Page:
The Amazonian Rain Forest Called Devil's Gardens – Assignment Example

The paper “The Amazonian Rain Forest Called Devil’s Gardens" is an excellent example of an assignment on geography. Once you have finished reading the article, answer the following questions to the best of your ability based solely on the information you read in the paper. If you cannot answer the question based on what you read, then simply write that in the answer space.

1. Why are these regions of the Amazonian rain forest called “devil’s gardens”?
Because in these regions of the Amazonian rain forest, we can find a large stand of trees consisting of a single species of tree called the Duroia hirsuta, which according to the legend, is cultivated by the evil forest spirit. These “devil’s gardens” are created by the Myrmelachista Schumann, the ants nesting in the stems of D. hirsuta, which kills all the other trees except its host through formic acid ((Frederickson, Greene and Gordon, 495).

2. What is allelopathy?
Allelopathy ((Frederickson, Greene and Gordon, 495) is the local inhibition of plant growth by another plant by Duroia hirsuta. This is also believed to be the cause of the formation of the “devil’s gardens’ as indicated in the previous studies on mutualism between the Duroia hirsuta and Myrmelachista Schumann. There are two different hypotheses to explain the formation of ‘devil’s gardens’.

3. One testable hypothesis is that the formation of ‘devil’s gardens’ involves ants, independent of allelopathy. Consider this hypothesis here, and fill in this chart with your predictions about damage to cedar saplings, put yes or no in each of the boxes in the table.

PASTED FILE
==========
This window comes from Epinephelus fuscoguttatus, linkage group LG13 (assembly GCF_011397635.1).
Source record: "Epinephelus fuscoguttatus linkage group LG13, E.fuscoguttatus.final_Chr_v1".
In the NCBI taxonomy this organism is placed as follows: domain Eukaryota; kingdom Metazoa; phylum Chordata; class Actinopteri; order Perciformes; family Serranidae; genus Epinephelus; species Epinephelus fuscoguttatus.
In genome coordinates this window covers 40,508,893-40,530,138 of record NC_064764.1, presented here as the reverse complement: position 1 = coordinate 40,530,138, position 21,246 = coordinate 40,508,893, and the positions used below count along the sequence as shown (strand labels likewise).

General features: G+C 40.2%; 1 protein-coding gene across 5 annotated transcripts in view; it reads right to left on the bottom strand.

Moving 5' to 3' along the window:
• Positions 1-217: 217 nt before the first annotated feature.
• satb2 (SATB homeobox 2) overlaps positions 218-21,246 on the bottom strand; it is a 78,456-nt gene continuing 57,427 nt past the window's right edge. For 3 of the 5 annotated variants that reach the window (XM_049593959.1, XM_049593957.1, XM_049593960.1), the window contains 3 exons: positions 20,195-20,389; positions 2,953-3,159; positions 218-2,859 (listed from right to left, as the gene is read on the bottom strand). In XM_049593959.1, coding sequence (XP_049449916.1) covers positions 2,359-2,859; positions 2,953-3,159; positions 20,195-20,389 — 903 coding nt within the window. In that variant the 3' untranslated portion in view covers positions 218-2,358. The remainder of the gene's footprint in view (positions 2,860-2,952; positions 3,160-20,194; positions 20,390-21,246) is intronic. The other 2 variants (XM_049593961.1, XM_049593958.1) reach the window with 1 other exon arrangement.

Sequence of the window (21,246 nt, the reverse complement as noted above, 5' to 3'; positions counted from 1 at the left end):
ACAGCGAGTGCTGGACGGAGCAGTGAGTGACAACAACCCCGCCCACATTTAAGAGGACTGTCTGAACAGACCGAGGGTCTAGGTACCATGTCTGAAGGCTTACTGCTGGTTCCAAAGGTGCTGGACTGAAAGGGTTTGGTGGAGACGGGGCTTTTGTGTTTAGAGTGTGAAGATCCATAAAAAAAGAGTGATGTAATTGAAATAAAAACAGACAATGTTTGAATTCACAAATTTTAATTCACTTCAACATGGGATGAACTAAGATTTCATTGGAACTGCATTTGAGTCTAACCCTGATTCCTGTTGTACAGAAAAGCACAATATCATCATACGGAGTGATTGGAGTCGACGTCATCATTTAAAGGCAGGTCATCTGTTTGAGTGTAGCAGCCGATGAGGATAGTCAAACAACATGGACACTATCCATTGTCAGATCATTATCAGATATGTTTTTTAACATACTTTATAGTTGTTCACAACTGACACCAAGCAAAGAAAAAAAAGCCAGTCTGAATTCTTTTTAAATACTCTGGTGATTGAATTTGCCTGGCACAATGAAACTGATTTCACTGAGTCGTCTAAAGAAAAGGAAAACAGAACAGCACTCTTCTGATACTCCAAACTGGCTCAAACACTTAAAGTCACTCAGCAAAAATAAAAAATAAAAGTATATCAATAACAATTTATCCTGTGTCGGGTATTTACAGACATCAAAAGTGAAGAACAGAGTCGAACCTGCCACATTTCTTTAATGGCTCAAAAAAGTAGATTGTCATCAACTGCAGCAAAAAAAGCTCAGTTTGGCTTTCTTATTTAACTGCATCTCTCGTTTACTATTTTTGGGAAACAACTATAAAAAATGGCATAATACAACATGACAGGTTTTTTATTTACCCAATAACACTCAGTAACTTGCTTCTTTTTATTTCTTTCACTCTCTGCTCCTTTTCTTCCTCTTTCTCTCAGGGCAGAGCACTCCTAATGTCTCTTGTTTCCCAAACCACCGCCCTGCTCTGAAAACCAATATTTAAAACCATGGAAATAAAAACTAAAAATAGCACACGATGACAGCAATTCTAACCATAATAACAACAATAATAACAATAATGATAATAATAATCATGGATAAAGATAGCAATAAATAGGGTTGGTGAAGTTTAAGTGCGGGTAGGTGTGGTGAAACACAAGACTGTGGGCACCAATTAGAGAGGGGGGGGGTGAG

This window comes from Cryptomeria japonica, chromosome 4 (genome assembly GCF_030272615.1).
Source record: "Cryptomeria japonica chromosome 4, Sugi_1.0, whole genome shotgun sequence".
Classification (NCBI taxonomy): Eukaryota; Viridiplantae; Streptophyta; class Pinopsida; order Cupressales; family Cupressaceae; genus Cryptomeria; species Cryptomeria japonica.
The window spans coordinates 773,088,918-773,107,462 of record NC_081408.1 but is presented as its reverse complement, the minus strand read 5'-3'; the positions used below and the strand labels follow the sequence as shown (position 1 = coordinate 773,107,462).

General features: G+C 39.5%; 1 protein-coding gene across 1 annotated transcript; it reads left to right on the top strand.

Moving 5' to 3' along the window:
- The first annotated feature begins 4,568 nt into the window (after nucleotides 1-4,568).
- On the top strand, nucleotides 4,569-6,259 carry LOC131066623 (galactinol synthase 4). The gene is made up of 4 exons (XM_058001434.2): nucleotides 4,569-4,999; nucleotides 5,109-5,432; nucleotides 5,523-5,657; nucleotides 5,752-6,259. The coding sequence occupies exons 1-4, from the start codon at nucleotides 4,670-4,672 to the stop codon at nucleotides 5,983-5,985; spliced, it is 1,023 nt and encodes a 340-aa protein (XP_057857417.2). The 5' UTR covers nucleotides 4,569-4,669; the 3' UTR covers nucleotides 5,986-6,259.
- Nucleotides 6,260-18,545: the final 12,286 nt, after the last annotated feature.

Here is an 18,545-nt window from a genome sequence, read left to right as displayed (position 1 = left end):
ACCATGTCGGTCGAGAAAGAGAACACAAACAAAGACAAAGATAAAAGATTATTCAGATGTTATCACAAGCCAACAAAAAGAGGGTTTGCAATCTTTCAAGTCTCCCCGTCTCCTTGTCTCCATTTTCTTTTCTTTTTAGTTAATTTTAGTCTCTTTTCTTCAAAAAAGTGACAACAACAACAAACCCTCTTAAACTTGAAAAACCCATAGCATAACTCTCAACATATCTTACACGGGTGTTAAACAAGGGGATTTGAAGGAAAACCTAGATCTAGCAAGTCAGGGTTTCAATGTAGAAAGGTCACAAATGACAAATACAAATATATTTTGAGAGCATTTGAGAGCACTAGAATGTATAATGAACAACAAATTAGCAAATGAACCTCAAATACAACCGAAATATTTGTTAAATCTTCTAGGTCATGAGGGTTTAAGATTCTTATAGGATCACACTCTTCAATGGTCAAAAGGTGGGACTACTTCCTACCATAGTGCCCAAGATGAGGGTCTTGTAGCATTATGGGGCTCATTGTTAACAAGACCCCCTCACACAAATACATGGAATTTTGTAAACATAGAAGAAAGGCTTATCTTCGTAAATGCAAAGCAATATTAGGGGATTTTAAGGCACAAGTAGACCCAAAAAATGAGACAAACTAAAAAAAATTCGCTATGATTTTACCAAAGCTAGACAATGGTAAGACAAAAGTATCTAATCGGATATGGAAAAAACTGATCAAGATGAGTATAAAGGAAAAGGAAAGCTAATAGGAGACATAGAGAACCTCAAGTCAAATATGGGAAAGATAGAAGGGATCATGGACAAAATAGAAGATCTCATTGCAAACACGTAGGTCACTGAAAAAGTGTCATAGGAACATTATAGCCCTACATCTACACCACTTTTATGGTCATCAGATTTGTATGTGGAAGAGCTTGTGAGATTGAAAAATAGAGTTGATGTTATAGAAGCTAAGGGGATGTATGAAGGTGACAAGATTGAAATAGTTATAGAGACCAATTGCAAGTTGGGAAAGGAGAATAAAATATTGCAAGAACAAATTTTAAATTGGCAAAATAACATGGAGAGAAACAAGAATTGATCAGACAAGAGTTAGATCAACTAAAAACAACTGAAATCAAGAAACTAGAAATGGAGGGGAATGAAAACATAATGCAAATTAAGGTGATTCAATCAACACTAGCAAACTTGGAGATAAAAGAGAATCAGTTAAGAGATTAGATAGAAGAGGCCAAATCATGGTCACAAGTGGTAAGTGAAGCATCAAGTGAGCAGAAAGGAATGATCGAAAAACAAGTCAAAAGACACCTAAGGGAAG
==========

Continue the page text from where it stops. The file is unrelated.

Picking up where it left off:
Hypothesis 1: M. schumanni ant defense keeps other plants out of the garden by increasing leaf damage to cedar saplings.

Null hypothesis; There is no relationship between the presence of ants and the amount of leaf damage to cedar saplings.

Predictions Under Hypothesis 1

Will leaf damage occur if ants are excluded?
Will leaf loss occur if ants are not excluded?
Cedar saplings planted inside the garden (ants present)
A No
B No
Cedar saplings planted outside the garden (ants not present)
C No
D No
4. An alternate testable hypothesis is that Duroia (the genus of tree in the study) allelopathy accounts for the formation of ‘devil’s gardens’, independent of ant defense. Consider hypothesis 2 here, and fill in the table with your predictions about leaf damage to cedar saplings, put yes or no in each of the boxes in the table.

Hypothesis 2: D. hirsuta tree allelopathy keeps other plants out of the garden by increasing leaf damage to cedar (other tree species’) saplings.

Null Hypothesis (fill in the blank):
There is no relationship between the D. hirsuta allelopathy and the amount of leaf damage to cedar (other tree species’) saplings.

Predictions Under Hypothesis 2
Will leaf damage occur if ants are excluded?
Will leaf loss occur if ants are not excluded?
Cedar saplings planted inside the garden (ants present)
A Yes
B Yes
Cedar saplings planted outside the garden (ants not present)
C No
D No

5. Draw a bar graph representing the predicted outcome of Hypothesis 2 (you can make the bar size relative to the other bars to illustrate the findings from your data table above). Label all the axes and state what each of the bars represents.

Legend:
Y
1 = cedar saplings planted inside the garden with ants
2 = cedar saplings planted inside the garden without ants
3 = cedar saplings planted outside the garden with ants
4 = cedar saplings planted outside the garden without ants
X
0-10 = No
11-30 = Yes
6. Actual experimental results allow you to reject hypothesis 2 but do not “prove” hypothesis 1. How did they test whether leaf damage was caused by formic acid?
First, they did an ant- exclusion experiment to determine whether the selective killing of plants inside the devil’s garden was due to the activity of the M. schumanni or to the allelopathy by the D. hirsuta. Then, through chemical analysis, which proved that the poison glands of M. schumanni contain formic acid, they detected no other compounds. They also treat leaves with formic acid which resulted in induced necrosis on all the leaves they tested.